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I'm currently building a web-based file upload/download hub for a company that wanted an easy way to send files to customers.

My question revolves around which parts of the site really need to be SSL encrypted. Is it good practice to only encrypt the login forms, but leave other parts of the site (like the file transfer process) unencrypted?

Some of these employees work out of foreign hotels where line-sniffers are frequent. I'm definitely going to SSL the login form just to protect someone from stealing the login info and deleting files or something. However, since the files are not sensitive (no sensitive files are ever used on this system), will the speed costs associated with SSL ever severely affect the upload/download speeds?

thanks for any input!

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3 Answers 3

up vote 8 down vote accepted

Any request that requires the user to be authenticated should be served via HTTPS. In other words, any request that includes a session identifier must be encrypted.

During authentication, most systems set a cookie to identify the user in subsequent requests. A man-in-the-middle could snoop this session identifier if it is sent over an unencrypted channel, just like they could snoop a password. If they include this stolen session identifier, the server can't distinguish the attacker's forged requests from those of the actual user.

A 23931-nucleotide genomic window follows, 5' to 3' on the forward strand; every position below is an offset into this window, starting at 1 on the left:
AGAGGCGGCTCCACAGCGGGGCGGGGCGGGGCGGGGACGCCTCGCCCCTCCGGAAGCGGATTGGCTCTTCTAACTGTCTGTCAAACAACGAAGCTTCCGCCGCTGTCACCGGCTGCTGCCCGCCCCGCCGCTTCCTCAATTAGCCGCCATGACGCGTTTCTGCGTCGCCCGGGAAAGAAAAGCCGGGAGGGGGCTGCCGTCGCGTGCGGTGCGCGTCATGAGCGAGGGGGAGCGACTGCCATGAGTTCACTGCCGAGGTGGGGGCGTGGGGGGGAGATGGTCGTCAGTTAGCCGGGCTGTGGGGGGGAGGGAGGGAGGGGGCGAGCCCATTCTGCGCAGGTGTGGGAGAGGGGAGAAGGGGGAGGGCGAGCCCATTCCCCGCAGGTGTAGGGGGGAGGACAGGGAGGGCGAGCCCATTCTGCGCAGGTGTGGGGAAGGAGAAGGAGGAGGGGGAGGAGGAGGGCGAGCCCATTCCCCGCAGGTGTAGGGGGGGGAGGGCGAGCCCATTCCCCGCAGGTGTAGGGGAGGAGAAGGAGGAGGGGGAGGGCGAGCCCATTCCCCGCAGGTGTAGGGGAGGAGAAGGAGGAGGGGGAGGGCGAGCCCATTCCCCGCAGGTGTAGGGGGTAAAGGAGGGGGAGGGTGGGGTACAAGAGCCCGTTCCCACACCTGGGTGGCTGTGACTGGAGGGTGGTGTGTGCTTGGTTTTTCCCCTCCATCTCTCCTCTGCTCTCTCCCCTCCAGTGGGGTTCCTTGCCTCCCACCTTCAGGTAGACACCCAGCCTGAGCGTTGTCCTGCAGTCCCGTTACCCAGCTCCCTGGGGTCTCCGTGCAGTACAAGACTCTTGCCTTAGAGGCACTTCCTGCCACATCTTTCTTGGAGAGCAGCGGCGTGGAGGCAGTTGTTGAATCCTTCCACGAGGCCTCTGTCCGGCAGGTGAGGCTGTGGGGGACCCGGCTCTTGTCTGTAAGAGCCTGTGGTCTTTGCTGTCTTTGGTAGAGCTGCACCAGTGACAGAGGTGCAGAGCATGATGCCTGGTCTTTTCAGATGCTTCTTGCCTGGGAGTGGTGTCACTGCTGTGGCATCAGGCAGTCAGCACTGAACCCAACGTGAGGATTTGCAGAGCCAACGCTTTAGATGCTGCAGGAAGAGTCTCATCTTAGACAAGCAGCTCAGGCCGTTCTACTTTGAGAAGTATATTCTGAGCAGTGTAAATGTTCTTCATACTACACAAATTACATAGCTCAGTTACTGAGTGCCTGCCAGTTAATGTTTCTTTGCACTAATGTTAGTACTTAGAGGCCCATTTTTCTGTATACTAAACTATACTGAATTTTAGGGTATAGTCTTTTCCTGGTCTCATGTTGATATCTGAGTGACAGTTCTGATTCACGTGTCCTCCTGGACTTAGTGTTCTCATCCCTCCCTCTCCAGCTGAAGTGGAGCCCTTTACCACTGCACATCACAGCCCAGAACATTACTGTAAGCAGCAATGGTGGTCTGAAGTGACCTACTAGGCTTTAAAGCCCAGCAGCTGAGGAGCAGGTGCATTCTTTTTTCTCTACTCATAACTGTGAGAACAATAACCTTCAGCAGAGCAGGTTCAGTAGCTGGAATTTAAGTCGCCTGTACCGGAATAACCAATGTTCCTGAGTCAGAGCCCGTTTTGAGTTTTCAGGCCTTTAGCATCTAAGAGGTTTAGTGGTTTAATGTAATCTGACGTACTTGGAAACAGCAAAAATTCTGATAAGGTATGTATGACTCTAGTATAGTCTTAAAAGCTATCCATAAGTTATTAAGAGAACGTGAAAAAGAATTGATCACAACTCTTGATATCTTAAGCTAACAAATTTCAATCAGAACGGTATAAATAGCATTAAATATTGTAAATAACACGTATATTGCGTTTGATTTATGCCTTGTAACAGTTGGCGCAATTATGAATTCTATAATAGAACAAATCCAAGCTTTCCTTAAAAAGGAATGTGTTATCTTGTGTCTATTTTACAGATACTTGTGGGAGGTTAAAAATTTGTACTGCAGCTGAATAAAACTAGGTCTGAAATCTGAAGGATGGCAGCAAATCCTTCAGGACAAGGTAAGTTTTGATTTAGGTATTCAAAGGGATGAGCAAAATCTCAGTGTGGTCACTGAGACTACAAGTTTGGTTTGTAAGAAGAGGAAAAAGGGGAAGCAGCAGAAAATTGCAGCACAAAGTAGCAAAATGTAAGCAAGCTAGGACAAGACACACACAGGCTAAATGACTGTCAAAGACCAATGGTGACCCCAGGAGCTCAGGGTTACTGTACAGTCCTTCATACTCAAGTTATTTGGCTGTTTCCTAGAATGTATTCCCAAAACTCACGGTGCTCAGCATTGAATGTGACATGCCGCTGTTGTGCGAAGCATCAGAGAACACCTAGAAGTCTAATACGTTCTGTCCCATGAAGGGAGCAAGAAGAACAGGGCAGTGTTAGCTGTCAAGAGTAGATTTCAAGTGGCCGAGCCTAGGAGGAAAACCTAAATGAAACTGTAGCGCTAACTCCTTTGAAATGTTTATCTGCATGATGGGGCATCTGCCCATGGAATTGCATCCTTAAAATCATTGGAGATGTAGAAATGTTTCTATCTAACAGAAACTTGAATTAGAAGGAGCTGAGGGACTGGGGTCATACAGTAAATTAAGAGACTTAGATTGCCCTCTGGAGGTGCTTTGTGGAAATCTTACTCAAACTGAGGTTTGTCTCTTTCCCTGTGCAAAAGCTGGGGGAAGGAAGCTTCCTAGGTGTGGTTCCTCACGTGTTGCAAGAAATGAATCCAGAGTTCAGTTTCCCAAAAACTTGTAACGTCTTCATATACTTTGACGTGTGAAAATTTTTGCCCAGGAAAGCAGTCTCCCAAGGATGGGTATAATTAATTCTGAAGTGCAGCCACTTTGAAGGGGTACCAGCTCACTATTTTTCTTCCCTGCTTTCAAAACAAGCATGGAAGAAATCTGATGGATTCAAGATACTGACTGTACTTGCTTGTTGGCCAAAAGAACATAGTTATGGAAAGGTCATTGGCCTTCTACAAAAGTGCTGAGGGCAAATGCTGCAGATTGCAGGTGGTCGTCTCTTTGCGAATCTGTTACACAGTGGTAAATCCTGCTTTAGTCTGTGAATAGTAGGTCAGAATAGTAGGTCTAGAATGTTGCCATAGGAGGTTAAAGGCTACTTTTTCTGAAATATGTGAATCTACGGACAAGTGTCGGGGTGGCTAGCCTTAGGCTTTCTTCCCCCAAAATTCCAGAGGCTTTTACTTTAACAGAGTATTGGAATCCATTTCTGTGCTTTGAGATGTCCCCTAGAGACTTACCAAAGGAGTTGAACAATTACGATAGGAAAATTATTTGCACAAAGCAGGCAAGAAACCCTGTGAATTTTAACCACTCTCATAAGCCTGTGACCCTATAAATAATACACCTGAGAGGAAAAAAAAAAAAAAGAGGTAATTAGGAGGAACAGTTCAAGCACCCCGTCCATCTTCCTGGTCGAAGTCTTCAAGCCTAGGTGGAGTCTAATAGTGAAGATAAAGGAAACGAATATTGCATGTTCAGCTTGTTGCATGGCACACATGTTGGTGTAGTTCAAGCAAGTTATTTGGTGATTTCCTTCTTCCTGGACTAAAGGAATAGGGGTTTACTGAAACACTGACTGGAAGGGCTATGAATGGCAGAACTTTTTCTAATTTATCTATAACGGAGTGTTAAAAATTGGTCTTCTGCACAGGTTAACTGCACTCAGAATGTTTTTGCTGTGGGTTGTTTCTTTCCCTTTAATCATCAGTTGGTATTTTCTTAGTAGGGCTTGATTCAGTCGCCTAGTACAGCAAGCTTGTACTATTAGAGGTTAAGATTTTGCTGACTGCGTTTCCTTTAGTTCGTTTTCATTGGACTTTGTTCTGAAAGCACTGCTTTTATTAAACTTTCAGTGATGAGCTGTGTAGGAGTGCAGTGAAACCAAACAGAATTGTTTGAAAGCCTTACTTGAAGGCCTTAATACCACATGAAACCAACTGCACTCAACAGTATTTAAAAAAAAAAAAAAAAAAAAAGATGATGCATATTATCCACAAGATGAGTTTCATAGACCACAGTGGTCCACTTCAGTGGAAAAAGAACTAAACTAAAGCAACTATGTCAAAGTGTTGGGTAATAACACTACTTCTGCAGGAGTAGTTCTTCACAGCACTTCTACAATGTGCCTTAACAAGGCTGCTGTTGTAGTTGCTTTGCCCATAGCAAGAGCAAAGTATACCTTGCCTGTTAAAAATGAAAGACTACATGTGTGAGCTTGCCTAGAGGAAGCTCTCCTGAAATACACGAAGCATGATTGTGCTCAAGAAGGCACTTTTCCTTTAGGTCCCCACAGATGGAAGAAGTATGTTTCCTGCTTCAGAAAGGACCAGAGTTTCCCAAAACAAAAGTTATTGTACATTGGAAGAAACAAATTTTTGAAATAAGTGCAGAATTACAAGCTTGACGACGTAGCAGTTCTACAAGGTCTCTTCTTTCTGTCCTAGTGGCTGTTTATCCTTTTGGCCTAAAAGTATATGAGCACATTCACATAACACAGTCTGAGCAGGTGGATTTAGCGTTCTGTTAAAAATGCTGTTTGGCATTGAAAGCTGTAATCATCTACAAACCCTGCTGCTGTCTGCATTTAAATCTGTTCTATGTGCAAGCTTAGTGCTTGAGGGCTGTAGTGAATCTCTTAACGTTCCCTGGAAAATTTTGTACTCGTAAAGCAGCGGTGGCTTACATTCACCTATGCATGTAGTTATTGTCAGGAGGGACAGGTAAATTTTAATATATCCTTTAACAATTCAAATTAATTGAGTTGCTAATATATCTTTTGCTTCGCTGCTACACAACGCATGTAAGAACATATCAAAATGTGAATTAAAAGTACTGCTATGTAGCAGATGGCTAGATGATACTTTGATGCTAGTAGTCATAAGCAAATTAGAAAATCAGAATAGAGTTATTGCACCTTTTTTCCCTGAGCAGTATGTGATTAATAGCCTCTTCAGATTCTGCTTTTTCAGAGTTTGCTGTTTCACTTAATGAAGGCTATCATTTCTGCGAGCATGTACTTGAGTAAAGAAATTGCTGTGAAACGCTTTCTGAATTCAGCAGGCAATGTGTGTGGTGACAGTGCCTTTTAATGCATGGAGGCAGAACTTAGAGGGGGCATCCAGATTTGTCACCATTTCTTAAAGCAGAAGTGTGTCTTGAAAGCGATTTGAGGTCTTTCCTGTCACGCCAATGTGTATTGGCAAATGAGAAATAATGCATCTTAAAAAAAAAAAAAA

The overhead of SSL is generally small relative to other operations, and even then, it is mainly during the key agreement phase of the SSL handshake. This can be avoided for most requests by making sure the server is set up to use SSL sessions that allow the negotiation to be skipped on subsequent requests.

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Excellent response, thank you. –  Dan Sep 23 '10 at 17:56
For apache, the optimisation mentioned in the last paragraph is enabled by the SSLSessionCache configuration directive. –  caf Sep 24 '10 at 0:55

I would SSL anything that has "sensitive" data on it.

In the case of the files you are transfering, this could be anything from a name of an employee, to a customer, or something simple like an email address.

These things should always be secure.

Anything else, does not need to be secure.

The rules vary from case to case, but anything with personal info/money should always be secure.

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true true, never know what an employee is going to put in a file. –  Dan Sep 23 '10 at 16:54

You're already SSL'ing the login, so the only argument against SSL'ing the whole site is a possible request-service-speed hit.

If you're working on the type of app that isn't very speed-sensitive, then there isn't much harm in just protecting the whole site. The benefits (any sensitive data is SSL'd) outweigh the costs,

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